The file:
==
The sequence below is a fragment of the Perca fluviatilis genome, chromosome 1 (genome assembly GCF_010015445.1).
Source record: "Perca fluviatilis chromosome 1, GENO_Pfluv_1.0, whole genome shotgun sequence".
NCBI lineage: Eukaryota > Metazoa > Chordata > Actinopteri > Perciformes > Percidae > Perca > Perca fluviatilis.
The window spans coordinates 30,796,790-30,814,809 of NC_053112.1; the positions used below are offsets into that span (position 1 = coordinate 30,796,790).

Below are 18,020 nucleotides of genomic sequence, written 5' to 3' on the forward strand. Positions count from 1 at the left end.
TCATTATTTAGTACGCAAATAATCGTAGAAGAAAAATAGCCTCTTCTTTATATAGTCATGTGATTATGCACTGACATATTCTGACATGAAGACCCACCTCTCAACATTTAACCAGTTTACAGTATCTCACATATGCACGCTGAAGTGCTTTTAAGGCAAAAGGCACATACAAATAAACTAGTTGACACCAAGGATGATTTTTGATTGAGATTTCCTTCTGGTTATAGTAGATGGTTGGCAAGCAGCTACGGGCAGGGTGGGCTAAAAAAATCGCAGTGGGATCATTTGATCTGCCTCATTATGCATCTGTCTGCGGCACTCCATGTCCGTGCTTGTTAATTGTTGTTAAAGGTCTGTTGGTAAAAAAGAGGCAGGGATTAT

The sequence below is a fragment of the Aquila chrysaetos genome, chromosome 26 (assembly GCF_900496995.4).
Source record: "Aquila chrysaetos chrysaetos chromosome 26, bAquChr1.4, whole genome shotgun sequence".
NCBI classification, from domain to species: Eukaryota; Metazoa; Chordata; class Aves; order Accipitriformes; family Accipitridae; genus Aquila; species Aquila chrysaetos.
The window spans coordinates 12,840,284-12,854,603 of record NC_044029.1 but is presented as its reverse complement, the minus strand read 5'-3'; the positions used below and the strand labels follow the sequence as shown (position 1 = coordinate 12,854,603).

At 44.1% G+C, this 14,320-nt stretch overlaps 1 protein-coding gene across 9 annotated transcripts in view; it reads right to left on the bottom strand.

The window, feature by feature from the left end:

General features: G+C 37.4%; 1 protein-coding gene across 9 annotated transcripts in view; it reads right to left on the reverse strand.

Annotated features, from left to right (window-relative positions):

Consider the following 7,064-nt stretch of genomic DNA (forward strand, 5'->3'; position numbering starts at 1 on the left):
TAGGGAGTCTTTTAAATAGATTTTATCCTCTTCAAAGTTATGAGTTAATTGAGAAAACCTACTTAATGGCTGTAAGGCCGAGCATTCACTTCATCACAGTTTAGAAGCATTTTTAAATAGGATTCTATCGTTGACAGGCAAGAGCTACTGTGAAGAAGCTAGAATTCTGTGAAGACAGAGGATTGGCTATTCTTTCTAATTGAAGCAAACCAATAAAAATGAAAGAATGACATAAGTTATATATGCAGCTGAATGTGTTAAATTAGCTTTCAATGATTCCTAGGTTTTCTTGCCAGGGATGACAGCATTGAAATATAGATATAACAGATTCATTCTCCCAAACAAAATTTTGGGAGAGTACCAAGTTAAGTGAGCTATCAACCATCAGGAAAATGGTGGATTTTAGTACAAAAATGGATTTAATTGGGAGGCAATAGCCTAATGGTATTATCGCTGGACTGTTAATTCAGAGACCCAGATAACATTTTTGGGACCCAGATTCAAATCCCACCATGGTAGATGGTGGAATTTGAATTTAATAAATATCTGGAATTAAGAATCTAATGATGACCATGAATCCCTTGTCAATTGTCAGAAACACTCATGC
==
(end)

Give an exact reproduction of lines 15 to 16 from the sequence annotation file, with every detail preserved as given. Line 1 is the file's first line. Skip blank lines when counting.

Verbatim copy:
Consider the following 7,064-nt stretch of genomic DNA (forward strand, 5'->3'; position numbering starts at 1 on the left):
TAGGGAGTCTTTTAAATAGATTTTATCCTCTTCAAAGTTATGAGTTAATTGAGAAAACCTACTTAATGGCTGTAAGGCCGAGCATTCACTTCATCACAGTTTAGAAGCATTTTTAAATAGGATTCTATCGTTGACAGGCAAGAGCTACTGTGAAGAAGCTAGAATTCTGTGAAGACAGAGGATTGGCTATTCTTTCTAATTGAAGCAAACCAATAAAAATGAAAGAATGACATAAGTTATATATGCAGCTGAATGTGTTAAATTAGCTTTCAATGATTCCTAGGTTTTCTTGCCAGGGATGACAGCATTGAAATATAGATATAACAGATTCATTCTCCCAAACAAAATTTTGGGAGAGTACCAAGTTAAGTGAGCTATCAACCATCAGGAAAATGGTGGATTTTAGTACAAAAATGGATTTAATTGGGAGGCAATAGCCTAATGGTATTATCGCTGGACTGTTAATTCAGAGACCCAGATAACATTTTTGGGACCCAGATTCAAATCCCACCATGGTAGATGGTGGAATTTGAATTTAATAAATATCTGGAATTAAGAATCTAATGATGACCATGAATCCCTTGTCAATTGTCAGAAACACTCATGC